Getting it and why I don't support Clark
Paul Krugman gets it:
It's true that if Mr. Dean gets the nomination, the Republicans will attack him as a wild-eyed liberal who is weak on national security. But they would do the same to any Democrat — even Joseph Lieberman. Facts, or the lack thereof, will prove no obstacle: remember the successful attacks on the patriotism of Max Cleland, who lost three limbs in Vietnam, or the Saddam-Daschle ads.
Mr. Dean's character will also come under attack. But this, too, will happen to any Democrat. If we've learned anything in this past decade, it's that the right-wing scandal machine will find a way to smear anyone, and that a lot of the media will play along. A year ago, when John Kerry was the presumptive front-runner, he came under assault — I am not making this up — over the supposed price of his haircuts. Sure enough, a CNN host solemnly declared him in "denial mode."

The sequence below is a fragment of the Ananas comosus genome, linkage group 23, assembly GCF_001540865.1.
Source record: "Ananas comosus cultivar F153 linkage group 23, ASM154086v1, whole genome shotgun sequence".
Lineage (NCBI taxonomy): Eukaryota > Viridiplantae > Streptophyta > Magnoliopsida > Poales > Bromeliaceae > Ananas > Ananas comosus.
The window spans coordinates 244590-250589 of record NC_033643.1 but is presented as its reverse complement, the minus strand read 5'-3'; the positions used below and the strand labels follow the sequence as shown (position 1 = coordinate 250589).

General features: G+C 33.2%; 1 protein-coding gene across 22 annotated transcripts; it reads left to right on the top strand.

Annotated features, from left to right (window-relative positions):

I am a supporter of Howard Dean, but I will be the first to admit that his critics are not entirely wrong in their criticism. In fact, I toyed for a while with the idea of supporting Clark. But there have been two primary reasons why I have not made that switch: (1) the naiveté of some in the Clark camp who think that their guy will be less susceptible to Rovian style smears and innuendo simply because he is a general and (2) the palpable sense of fear that permeates many Clark supporters about what will happen if Dean gets the nomination. The two things that have killed Democrats in the last few years are precisely those two things. Dems have been looking for a White Knight who's perfect resume will vanquish any smear campaign and they have been running away from taking any stand in serious opposition to Bush because of the fear that doing so would hurt their electoral chances. The two things that have sold me on the Dean campaign more than anything else are that it understands that the best way to defeat the smear campaign is to confront it head on, not waste time looking for a mythical White Knight who's character is impeccable and that the fear of what might go wrong cannot stand in the way of the hope of what might go right.
If I got a good feel for either of those two things coming from the Clark campaign it is quite possible I might switch. I get none of that. So I'm sticking with Dean.